Microsoft Follows Google in European Union’s “Right to Be Forgotten”


Microsoft has decided to also comply with European Union regulations over the ‘right to be forgotten’ by introducing request forms for users who want removal of obsolete or personal information from Bing’s search results.

The law requires national and international companies operating in the European Union to entertain removal requests of links that are either obsolete, outdated, or compromise an individual’s privacy.

As of now, Microsoft requires separate forms to be submitted in order to process a request. It plans to replicate Google by introducing online forms soon, so that it can speed up the process. The form will specifically ask users to identify the link and provide reasons as to why they want it removed, and also requires submitting photo identification.

Google has pioneered developing the online form for users through which they can process link removal requests. The company immediately responded to European Court of Justice’s ruling on May 13, requiring companies to entertain data removal requests. Google received around 12,000 requests on the first day it started accepting forms. Till now, more than 70,000 data removal requests have been filed with the search giant.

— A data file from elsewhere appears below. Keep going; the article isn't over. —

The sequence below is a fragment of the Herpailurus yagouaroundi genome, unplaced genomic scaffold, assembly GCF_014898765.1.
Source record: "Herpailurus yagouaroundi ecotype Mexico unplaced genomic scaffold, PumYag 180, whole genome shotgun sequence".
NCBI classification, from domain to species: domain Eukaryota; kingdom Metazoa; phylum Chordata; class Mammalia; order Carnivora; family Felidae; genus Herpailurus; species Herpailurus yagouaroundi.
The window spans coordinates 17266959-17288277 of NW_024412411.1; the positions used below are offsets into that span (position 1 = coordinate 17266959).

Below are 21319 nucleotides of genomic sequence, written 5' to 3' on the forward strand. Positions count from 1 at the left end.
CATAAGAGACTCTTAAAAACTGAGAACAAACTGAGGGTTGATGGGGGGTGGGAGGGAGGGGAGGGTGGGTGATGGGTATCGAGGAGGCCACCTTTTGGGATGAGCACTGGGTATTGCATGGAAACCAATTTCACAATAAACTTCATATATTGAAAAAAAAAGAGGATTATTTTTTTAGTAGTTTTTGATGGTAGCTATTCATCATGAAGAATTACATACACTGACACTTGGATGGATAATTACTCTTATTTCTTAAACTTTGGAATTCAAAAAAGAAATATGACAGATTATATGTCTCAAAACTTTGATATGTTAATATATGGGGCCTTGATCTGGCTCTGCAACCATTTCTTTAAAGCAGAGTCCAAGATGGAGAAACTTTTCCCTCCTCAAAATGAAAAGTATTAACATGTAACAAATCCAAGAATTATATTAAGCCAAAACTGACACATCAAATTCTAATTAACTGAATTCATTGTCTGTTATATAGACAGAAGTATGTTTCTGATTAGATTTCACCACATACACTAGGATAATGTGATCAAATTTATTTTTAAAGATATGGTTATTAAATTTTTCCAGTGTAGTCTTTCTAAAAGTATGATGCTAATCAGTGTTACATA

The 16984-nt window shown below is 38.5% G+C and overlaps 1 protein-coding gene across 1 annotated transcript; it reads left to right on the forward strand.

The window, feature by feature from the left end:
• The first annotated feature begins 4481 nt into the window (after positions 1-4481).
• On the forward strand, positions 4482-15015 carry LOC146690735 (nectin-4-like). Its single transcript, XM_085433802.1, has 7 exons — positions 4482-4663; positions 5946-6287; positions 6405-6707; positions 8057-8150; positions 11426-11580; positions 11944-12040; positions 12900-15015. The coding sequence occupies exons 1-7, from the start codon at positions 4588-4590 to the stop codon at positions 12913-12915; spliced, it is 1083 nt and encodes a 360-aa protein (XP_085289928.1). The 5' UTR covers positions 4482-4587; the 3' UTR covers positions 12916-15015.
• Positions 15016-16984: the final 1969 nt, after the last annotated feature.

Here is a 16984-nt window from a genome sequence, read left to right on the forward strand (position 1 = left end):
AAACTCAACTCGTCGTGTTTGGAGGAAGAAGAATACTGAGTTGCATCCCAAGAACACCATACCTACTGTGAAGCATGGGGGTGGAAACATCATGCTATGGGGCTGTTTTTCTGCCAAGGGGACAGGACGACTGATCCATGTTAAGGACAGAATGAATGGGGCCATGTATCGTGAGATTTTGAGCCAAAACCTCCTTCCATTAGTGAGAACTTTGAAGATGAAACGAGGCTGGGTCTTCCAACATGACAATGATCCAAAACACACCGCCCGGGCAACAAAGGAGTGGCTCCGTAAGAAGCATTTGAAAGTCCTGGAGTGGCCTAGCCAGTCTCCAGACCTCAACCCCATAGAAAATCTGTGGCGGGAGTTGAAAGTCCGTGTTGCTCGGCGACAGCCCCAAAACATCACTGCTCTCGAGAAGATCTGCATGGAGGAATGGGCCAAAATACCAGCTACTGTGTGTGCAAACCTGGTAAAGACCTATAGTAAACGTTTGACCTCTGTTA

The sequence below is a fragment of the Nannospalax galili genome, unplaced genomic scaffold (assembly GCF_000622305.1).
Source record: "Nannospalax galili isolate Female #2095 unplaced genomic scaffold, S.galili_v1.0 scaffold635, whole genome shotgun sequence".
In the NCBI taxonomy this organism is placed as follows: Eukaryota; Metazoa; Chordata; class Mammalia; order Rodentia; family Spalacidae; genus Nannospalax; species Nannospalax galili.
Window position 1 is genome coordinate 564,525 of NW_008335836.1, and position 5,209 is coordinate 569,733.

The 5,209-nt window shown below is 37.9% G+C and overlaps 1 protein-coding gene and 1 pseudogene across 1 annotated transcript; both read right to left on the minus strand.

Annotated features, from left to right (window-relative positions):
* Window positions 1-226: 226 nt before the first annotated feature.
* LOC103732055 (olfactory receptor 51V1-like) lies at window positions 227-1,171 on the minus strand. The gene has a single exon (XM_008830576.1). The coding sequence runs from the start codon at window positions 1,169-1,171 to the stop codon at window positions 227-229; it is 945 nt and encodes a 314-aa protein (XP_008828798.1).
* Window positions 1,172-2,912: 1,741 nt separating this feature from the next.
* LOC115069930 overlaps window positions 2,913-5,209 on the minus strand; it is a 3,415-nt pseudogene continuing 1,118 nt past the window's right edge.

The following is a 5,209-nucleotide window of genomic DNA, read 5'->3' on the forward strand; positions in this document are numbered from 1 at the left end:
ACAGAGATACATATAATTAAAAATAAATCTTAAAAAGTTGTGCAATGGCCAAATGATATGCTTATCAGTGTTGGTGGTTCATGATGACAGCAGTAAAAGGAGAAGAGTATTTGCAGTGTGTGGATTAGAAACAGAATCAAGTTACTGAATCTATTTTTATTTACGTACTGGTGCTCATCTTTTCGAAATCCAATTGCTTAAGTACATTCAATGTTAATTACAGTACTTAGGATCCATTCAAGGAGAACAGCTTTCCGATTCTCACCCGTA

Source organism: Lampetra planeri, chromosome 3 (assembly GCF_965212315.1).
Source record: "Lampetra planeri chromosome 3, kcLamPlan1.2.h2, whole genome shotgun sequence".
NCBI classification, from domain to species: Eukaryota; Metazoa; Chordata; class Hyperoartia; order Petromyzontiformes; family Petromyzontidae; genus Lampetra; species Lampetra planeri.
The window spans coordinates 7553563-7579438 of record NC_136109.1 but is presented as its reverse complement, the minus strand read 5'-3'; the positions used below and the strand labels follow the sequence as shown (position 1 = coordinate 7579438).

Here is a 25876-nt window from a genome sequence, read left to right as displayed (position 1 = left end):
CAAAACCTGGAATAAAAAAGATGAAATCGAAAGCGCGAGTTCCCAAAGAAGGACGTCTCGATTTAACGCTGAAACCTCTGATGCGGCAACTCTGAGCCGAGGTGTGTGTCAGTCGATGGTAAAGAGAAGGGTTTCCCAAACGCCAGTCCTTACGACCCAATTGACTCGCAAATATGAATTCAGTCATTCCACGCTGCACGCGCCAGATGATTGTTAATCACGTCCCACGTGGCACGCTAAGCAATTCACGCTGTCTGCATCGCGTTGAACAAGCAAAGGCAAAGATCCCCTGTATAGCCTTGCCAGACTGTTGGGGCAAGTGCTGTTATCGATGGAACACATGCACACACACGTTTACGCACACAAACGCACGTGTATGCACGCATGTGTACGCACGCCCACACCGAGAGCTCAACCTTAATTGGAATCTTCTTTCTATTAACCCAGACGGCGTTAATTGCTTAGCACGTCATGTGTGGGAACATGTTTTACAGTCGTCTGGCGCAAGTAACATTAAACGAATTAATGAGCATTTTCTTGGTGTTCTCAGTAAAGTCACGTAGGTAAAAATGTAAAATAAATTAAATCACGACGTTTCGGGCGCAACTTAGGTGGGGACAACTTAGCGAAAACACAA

Currently, Microsoft’s Bing controls 3% of Europe’s search traffic, significantly lower than the 11% it controls in the US. However, other search engines in Europe, like Seznam in Czech Republic, have adopted different means to process removal requests. They ask users to file removal requests to original publishers first, and then the search engine will alter results once the content has been removed by the original publishers.

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